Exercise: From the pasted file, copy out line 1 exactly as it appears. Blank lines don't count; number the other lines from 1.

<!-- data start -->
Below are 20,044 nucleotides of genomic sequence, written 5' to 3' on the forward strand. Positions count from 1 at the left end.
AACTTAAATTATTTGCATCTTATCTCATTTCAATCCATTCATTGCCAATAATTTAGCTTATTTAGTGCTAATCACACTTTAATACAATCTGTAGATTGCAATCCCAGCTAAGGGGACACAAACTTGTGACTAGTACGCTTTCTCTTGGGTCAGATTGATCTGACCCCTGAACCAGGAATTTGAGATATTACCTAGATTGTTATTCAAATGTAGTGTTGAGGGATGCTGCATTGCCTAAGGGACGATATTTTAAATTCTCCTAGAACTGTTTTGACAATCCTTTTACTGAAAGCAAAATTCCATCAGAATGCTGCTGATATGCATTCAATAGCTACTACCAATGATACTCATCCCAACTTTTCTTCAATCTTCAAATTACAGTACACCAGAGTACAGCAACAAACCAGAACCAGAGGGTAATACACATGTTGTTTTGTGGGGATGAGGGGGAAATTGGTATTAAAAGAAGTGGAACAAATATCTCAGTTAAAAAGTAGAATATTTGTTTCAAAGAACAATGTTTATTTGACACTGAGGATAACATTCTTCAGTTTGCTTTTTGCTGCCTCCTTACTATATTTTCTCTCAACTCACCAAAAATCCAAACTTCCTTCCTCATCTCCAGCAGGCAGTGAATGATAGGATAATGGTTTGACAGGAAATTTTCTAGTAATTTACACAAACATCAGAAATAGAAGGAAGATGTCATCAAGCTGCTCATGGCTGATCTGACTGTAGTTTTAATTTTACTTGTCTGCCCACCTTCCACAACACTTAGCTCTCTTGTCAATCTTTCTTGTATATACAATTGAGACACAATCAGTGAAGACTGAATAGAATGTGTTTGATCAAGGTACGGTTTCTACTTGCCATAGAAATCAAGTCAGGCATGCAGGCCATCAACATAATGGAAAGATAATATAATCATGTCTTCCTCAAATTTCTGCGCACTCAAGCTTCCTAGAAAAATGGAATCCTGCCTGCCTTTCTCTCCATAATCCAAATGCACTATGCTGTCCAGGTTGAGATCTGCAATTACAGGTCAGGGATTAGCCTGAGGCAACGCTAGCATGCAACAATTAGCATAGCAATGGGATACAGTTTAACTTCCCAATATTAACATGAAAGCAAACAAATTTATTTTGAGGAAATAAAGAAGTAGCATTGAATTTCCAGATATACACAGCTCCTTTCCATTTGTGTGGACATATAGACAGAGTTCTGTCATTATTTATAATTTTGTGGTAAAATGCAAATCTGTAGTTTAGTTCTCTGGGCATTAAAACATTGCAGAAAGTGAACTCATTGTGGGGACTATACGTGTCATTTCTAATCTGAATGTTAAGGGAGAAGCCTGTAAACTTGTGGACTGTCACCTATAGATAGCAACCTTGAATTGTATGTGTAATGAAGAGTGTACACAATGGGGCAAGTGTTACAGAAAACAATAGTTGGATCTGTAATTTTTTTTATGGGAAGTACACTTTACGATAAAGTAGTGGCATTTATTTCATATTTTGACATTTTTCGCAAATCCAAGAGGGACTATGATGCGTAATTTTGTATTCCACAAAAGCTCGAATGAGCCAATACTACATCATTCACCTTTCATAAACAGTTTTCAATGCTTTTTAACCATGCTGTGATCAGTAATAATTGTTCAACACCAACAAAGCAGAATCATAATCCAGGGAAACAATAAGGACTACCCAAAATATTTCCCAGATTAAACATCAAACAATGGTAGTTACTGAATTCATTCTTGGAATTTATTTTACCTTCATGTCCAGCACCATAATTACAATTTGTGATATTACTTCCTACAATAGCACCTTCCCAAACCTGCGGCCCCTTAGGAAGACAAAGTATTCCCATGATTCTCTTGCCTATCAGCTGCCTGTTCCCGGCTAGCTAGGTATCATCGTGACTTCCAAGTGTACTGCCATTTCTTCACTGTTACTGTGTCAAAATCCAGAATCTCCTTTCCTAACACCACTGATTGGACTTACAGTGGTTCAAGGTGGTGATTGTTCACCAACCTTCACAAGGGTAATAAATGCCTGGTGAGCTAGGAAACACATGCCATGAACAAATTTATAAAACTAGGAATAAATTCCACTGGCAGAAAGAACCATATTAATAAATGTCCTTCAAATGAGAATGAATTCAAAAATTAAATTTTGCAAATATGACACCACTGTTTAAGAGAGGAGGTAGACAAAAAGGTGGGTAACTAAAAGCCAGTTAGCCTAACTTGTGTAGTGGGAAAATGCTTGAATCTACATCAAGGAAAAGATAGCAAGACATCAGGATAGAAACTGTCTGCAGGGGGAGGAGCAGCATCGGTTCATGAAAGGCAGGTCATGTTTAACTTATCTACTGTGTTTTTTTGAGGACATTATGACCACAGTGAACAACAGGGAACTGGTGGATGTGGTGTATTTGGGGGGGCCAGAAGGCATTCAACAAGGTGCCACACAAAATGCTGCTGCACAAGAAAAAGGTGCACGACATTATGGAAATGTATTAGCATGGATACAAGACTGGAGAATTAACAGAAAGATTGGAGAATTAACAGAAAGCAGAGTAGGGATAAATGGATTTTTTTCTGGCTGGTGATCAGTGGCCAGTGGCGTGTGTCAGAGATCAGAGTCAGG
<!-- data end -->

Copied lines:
Below are 20,044 nucleotides of genomic sequence, written 5' to 3' on the forward strand. Positions count from 1 at the left end.